Ok, I thought, that's easy to fix, just read the labels, buy food as unprocessed as possible and only if you can pronounce the ingredients...That's easy and all is fine.
So far, so good.
Then I read a book report about a book called: " Eating Animals".
Being already "food alert" through the former episode, I decided to read it and it quite triggered a research and thought avalanche.
What I realized by reading and researching about this particular branch of the food industry was shocking, mildly put.
So I thought I put together the material I read and watched, and hope to get you interested in doing some reading, too.


"Eating Animals" by Jonathan Safran Foer has a little trailer for that: Eating Animals Trailer

"Farm Sanctuary" by Gene Baur
Very inspiring, check out their website at

"Dominion" by Matthew Scully
I just begun to read this book, so I can't really say much, but it starts very interesting...

"The Omnivore's Dilemma" by Michael Pollan will think back to above mentioned Fruity Pebbles...
Check out his website for more info: The Omnivore's Dilemma

"Slow Death by Rubber Duck" by Dr. Rick Smith and Bruce Lourie
This book is not only about food, but all the "other" dangers in our every day life, that I bet most of us are not aware of.


Food Inc.
See their website for more info and a trailer: Hungry For Change

Meet your meat
I needed a few attempts until I could watch the whole movie, although it's only 12 minutes long. Please do not watch it with little kids around you. I dearly hope what is shown in this movie, although unforgivable and unforgettable, is only the extreme and not the standard.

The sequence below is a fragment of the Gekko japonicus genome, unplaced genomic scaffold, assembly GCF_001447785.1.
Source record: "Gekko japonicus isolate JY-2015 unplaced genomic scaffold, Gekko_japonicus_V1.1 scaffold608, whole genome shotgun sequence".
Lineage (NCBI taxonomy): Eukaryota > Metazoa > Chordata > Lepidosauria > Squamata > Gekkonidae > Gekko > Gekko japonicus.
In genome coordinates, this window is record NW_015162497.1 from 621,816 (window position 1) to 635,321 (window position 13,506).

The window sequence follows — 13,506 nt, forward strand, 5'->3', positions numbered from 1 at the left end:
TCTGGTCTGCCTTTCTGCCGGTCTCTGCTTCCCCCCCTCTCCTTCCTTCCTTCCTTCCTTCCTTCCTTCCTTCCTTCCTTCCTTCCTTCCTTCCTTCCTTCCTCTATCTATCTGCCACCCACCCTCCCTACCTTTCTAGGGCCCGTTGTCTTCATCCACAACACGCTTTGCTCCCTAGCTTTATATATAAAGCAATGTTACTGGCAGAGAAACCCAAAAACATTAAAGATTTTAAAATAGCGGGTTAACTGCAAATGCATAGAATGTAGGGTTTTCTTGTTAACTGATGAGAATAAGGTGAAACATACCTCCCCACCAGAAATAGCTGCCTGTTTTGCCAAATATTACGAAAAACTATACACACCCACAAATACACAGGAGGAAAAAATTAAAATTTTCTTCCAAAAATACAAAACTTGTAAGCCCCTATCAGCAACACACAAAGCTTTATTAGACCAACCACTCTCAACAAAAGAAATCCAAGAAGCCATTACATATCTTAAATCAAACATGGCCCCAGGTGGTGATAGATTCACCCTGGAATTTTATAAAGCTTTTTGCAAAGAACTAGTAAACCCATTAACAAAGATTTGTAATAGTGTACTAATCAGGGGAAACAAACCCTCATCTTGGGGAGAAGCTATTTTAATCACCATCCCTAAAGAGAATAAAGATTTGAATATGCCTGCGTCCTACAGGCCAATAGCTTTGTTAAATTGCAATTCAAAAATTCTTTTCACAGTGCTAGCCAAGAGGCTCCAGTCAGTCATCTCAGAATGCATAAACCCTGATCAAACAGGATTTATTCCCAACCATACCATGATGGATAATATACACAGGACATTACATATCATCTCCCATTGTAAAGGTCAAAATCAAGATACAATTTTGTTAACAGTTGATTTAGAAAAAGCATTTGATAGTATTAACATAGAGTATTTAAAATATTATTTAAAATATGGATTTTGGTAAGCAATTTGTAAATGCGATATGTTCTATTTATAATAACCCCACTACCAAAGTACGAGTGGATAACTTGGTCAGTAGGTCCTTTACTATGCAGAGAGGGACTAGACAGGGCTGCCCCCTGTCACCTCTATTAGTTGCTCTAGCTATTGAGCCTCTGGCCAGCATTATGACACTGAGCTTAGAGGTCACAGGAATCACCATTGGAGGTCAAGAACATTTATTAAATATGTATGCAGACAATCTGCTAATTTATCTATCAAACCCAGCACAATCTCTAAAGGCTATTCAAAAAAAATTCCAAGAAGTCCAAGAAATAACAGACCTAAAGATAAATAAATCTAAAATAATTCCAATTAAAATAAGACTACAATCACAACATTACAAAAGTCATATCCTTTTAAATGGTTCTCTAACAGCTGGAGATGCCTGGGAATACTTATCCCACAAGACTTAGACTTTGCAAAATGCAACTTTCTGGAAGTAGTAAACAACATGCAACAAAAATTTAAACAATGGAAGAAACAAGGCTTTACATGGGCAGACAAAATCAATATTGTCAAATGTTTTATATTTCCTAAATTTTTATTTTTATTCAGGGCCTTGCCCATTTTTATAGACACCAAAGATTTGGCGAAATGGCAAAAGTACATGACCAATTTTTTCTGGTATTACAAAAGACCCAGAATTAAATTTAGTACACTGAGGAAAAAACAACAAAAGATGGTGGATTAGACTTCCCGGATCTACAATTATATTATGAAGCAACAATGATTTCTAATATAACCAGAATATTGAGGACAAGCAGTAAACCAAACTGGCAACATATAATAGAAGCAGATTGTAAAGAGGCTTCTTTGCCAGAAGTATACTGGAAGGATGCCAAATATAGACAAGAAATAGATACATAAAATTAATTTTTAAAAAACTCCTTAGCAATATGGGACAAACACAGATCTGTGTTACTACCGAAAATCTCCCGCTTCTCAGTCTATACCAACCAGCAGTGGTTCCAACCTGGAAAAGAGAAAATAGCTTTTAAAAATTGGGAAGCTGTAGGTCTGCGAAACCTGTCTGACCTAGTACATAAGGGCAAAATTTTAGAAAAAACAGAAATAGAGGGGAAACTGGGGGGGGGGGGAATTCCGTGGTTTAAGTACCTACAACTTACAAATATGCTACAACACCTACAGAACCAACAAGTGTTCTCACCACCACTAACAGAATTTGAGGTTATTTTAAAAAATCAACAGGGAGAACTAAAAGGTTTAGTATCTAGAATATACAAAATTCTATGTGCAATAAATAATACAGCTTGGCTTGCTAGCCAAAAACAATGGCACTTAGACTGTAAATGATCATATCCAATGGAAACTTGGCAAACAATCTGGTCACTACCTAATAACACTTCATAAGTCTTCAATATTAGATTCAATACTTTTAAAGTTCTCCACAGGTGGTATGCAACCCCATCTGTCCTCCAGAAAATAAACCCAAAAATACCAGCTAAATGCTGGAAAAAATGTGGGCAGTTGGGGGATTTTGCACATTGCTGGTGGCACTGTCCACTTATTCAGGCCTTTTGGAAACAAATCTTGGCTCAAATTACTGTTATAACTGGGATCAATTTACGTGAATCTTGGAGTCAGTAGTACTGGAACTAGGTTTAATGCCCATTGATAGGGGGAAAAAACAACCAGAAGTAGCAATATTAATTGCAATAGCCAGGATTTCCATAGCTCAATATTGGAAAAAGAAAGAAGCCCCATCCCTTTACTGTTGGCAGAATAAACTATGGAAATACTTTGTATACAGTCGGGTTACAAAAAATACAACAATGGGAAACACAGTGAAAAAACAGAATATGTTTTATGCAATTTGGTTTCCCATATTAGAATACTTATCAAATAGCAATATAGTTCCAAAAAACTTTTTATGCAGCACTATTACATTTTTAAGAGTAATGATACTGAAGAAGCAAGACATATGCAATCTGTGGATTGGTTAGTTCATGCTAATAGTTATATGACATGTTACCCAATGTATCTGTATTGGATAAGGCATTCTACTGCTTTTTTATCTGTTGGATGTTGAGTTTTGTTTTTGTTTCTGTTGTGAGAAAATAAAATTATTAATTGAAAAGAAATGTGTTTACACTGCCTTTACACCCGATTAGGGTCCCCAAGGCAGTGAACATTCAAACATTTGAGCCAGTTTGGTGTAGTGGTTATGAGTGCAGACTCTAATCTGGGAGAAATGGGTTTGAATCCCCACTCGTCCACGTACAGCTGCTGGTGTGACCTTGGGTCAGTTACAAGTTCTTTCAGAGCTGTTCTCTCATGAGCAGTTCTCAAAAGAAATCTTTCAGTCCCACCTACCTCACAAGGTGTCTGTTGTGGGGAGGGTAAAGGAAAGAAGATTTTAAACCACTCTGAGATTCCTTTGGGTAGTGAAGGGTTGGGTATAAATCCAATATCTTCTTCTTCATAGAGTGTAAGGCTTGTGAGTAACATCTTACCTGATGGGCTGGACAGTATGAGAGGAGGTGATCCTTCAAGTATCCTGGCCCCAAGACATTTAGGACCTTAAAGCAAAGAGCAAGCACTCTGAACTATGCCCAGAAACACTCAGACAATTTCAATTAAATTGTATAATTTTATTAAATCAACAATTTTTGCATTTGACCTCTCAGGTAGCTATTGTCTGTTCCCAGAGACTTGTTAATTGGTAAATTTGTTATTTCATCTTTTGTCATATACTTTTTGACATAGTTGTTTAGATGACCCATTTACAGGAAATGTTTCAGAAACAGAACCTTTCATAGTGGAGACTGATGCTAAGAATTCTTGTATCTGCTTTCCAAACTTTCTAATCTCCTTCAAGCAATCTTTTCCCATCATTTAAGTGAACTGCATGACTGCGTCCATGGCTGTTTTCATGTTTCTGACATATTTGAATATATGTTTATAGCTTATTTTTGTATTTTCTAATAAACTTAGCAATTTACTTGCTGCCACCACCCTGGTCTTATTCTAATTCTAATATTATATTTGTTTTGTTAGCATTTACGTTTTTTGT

Animal Welfare Approved

American Humane Association


There are many more books, movies and website out there, I just put together the ones I read and saw and thought they are the most informative.

In the end, after doing all this research, I came to the conclusion that if we accept the quote : We are what we eat, then we need to decide: Who do we want to be?"

I decided for myself, and I would be curious to hear from you. What do you think, how did or will you decide?

Friday, October 8, 2010

In Memoriam

This last Sunday a dead pregnant blue whale beached at Bean Hollow State Park, a beach just about 20 minutes south of Half Moon Bay.
A very sad incident and only after lot of soul-searching did I decide to put it on my blog.

The examining scientists believe that she died after colliding with an unidentified large ship. They found at least three broken vertebrae and bruises on her belly.
In the last couple of years two to three blue whales died each year on the California coast due to collisions.
That is especially tragic, since blue whales are endangered after being hunted almost to extinction and now are just on the verge of coming back. The blue whale was probably on her way to the Sea of Cortez to give birth.

This particular collision though killed two blue whales, the female and her male baby...
The fetus likely got discharged post mortem due to the gas build up inside the female whale.

her eyes are closed now

baby whale

It was a grim outing, to say the least. Some of the onlookers were as equally sad and upset by the devastation in font of us as I was. Many though, seemed to see this as a variation of an amusement park attraction, which left me really disturbed and...speechless.